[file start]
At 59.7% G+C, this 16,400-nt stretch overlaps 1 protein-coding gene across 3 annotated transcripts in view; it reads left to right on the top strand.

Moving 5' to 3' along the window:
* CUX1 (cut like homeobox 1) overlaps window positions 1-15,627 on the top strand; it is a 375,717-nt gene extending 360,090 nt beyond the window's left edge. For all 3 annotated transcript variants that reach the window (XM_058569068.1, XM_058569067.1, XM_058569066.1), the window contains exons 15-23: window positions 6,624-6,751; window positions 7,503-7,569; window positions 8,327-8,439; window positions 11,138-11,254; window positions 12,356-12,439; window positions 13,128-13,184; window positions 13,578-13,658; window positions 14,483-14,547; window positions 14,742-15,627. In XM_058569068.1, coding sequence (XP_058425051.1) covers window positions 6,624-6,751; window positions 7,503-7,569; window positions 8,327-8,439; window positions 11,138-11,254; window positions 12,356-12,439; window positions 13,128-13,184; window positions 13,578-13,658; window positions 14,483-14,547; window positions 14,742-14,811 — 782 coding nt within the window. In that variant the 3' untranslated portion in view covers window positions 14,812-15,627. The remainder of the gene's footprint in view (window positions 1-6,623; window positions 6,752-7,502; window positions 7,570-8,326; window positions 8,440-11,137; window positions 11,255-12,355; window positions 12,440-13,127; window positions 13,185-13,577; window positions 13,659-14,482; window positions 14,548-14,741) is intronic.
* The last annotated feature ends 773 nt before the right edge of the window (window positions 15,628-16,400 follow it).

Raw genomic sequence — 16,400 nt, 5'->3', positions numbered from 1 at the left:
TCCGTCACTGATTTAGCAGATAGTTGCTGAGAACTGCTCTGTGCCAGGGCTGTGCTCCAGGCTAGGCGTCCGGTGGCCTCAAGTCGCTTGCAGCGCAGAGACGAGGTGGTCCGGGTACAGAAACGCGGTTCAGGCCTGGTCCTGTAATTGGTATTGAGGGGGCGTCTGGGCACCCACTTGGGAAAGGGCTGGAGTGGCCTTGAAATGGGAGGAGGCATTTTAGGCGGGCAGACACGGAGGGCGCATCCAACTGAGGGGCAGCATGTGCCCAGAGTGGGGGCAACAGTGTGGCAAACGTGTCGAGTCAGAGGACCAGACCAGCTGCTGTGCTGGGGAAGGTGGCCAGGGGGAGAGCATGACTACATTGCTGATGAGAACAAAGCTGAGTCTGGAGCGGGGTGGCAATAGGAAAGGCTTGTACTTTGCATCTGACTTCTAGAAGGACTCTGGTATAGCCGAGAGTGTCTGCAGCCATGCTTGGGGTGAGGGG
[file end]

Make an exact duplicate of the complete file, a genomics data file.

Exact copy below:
At 59.7% G+C, this 16,400-nt stretch overlaps 1 protein-coding gene across 3 annotated transcripts in view; it reads left to right on the top strand.

Moving 5' to 3' along the window:
* CUX1 (cut like homeobox 1) overlaps window positions 1-15,627 on the top strand; it is a 375,717-nt gene extending 360,090 nt beyond the window's left edge. For all 3 annotated transcript variants that reach the window (XM_058569068.1, XM_058569067.1, XM_058569066.1), the window contains exons 15-23: window positions 6,624-6,751; window positions 7,503-7,569; window positions 8,327-8,439; window positions 11,138-11,254; window positions 12,356-12,439; window positions 13,128-13,184; window positions 13,578-13,658; window positions 14,483-14,547; window positions 14,742-15,627. In XM_058569068.1, coding sequence (XP_058425051.1) covers window positions 6,624-6,751; window positions 7,503-7,569; window positions 8,327-8,439; window positions 11,138-11,254; window positions 12,356-12,439; window positions 13,128-13,184; window positions 13,578-13,658; window positions 14,483-14,547; window positions 14,742-14,811 — 782 coding nt within the window. In that variant the 3' untranslated portion in view covers window positions 14,812-15,627. The remainder of the gene's footprint in view (window positions 1-6,623; window positions 6,752-7,502; window positions 7,570-8,326; window positions 8,440-11,137; window positions 11,255-12,355; window positions 12,440-13,127; window positions 13,185-13,577; window positions 13,659-14,482; window positions 14,548-14,741) is intronic.
* The last annotated feature ends 773 nt before the right edge of the window (window positions 15,628-16,400 follow it).

Raw genomic sequence — 16,400 nt, 5'->3', positions numbered from 1 at the left:
TCCGTCACTGATTTAGCAGATAGTTGCTGAGAACTGCTCTGTGCCAGGGCTGTGCTCCAGGCTAGGCGTCCGGTGGCCTCAAGTCGCTTGCAGCGCAGAGACGAGGTGGTCCGGGTACAGAAACGCGGTTCAGGCCTGGTCCTGTAATTGGTATTGAGGGGGCGTCTGGGCACCCACTTGGGAAAGGGCTGGAGTGGCCTTGAAATGGGAGGAGGCATTTTAGGCGGGCAGACACGGAGGGCGCATCCAACTGAGGGGCAGCATGTGCCCAGAGTGGGGGCAACAGTGTGGCAAACGTGTCGAGTCAGAGGACCAGACCAGCTGCTGTGCTGGGGAAGGTGGCCAGGGGGAGAGCATGACTACATTGCTGATGAGAACAAAGCTGAGTCTGGAGCGGGGTGGCAATAGGAAAGGCTTGTACTTTGCATCTGACTTCTAGAAGGACTCTGGTATAGCCGAGAGTGTCTGCAGCCATGCTTGGGGTGAGGGG